So come next November, we will be choosing between the old candidate who looks presidential, John McCain, and the young candidate who looks like no other candidate in our history.  

    And we will choose Obama.  President Barack Obama.  Why?  

    Three reasons: 
    1. George W. Bush the man.   He did look presidential at times, though he never did speak or think much like a real president.  And look what a complete mess he’s made.  Anybody and anything associated with him will get short shrift from voters.  McCain strike one. 

    2. George W. Bush and Iraq. Unless we’re making undeniable progress there, we’re going to want to quit and spend our foreign policy billions where they might actually do some good. Guess which candidate supports Bush’s policies most.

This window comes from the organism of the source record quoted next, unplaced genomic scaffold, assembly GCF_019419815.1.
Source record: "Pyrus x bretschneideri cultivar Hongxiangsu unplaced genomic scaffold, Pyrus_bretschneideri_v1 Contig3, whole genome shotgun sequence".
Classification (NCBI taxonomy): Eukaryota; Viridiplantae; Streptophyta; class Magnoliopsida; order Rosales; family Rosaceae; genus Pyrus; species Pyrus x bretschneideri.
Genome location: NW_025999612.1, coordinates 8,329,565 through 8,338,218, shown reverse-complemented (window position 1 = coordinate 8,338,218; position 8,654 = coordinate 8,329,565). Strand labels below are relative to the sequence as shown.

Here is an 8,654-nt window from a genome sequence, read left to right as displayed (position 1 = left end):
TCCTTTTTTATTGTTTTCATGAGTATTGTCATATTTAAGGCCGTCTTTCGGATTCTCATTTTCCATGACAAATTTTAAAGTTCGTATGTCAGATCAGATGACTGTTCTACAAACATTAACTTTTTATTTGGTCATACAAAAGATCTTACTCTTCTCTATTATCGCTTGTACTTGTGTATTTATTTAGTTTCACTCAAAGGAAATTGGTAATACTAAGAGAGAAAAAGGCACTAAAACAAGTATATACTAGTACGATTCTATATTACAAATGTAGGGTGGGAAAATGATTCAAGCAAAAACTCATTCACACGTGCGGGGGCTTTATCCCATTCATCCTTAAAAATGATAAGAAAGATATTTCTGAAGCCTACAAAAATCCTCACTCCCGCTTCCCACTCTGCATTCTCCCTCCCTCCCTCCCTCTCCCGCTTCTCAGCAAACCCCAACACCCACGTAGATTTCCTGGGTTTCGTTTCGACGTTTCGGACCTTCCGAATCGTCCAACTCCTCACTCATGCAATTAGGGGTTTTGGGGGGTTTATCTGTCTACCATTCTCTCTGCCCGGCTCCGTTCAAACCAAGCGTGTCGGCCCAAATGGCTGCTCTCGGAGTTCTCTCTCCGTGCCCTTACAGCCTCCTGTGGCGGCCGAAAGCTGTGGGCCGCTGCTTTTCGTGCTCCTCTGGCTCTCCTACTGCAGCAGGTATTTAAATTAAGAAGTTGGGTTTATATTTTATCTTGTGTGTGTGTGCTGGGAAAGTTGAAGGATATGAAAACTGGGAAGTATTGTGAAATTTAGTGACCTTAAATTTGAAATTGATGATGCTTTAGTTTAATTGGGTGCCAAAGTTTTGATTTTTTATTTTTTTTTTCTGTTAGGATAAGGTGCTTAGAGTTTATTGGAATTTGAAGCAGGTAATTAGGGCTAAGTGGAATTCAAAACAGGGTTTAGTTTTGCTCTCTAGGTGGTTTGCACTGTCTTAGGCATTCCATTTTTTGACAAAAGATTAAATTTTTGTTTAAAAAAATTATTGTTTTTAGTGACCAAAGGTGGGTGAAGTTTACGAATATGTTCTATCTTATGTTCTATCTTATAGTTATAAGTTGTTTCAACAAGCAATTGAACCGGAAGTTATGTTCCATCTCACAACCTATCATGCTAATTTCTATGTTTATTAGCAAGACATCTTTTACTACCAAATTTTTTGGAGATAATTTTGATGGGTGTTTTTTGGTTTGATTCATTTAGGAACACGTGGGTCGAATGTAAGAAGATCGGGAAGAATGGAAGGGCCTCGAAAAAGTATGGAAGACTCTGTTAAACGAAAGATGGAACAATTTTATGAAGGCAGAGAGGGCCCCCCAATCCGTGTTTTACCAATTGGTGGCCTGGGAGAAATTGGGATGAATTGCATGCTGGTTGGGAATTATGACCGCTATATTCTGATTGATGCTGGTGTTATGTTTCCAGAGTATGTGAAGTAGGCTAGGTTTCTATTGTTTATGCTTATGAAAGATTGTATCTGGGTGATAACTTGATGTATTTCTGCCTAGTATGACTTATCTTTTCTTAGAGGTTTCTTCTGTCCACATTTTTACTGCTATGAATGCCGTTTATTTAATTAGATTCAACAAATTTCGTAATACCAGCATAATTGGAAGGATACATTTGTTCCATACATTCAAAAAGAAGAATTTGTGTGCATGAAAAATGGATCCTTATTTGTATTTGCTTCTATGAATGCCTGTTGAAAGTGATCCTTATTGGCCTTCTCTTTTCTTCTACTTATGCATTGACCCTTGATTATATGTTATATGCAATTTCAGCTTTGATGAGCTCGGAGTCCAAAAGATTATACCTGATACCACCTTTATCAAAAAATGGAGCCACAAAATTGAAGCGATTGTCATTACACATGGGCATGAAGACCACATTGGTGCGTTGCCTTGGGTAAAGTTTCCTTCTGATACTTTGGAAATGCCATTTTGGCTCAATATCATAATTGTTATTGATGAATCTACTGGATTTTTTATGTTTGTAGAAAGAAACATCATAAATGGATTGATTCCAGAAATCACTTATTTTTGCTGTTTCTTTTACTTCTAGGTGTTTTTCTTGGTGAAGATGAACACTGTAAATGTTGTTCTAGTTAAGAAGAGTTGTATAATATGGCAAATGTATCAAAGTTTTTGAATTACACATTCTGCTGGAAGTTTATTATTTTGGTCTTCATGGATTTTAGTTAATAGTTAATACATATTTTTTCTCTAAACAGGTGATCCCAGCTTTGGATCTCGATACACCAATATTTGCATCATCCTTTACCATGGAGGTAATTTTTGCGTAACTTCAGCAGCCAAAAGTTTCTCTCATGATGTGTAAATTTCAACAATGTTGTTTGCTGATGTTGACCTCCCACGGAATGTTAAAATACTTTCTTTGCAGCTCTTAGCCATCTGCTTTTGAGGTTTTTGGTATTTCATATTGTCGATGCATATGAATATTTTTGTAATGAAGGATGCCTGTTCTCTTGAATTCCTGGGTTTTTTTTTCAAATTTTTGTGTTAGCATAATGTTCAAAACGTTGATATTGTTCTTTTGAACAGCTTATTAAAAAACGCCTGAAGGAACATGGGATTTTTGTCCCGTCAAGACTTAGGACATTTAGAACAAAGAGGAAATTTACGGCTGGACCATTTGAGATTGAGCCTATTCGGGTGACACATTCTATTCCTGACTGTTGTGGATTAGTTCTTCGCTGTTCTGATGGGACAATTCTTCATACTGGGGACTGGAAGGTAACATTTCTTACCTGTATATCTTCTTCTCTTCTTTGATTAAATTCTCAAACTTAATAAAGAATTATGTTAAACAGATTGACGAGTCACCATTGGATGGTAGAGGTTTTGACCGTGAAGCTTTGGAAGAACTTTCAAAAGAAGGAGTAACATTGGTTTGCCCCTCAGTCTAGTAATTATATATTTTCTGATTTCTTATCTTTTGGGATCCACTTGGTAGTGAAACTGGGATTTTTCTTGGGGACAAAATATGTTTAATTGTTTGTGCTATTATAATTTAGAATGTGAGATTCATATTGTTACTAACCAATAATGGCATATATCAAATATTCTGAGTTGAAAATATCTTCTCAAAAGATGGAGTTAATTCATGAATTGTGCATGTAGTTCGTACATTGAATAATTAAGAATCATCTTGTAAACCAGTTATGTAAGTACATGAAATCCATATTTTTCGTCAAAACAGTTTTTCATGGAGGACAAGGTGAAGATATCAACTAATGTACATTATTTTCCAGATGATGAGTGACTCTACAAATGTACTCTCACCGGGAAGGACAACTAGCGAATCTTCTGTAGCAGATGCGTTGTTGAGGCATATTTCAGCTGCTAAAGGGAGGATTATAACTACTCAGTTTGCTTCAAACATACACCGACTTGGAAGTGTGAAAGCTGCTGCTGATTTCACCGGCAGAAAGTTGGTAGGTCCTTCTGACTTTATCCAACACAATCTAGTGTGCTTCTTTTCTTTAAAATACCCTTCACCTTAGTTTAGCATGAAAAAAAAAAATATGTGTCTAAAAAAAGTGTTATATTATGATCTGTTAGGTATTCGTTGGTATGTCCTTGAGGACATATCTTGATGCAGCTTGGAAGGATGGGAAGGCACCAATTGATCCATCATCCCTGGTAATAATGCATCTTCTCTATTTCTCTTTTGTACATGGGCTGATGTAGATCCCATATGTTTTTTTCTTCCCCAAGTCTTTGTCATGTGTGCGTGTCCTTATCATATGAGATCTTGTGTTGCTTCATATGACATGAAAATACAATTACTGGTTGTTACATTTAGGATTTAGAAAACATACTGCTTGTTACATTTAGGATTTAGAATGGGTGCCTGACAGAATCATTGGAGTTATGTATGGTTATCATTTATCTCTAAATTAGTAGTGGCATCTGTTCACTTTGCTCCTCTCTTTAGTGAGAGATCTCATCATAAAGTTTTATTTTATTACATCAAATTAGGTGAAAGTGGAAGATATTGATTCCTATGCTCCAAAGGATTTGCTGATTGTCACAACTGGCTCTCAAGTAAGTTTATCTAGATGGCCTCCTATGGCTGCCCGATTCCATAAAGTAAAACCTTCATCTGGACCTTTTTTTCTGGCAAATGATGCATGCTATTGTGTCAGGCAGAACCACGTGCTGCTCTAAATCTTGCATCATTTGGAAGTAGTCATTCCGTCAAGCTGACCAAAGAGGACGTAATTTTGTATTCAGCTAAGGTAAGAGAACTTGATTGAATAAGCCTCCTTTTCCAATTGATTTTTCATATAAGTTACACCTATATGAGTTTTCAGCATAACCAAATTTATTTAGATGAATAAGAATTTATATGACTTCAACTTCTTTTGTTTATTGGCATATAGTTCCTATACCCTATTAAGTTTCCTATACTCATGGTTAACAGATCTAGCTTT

McCain strike two. 

    3.  George W. Bush and issues: The economy, health care, immigration, and social security.  All problematic and getting worse. All unsolved.  All crying for solutions that the old guard hasn’t been able to find.  McCain strike three. 

    And he’s out.  

    And that’s my two-bits worth.  


     

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  • Cheap Electricity from Coal will be Short-Lived

    • Posted on Jan 28, 2007 by Scott Cawelti

    1-28-07

    Coal as a fuel has one thing going for it:  Cost.  In fact, it’s cheap because it’s relatively plentiful.  That’s why some 150 new coal-fired electrical plants are now being proposed around the country, and many more around the world.  It’s probably the cheapest way to make electricity for the short term.

    In the long run, however, it’s the most expensive.  That’s the killer problem with coal.  Yes, it will be a cheap source of electrical generation for a decade or so, maybe. After that, if we continue putting the major byproduct of burning coal, carbon dioxide, into the atmosphere, there’s a good chance that current predictions will hold true:  Mother earth will began having hot flashes. And that means big trouble for humans.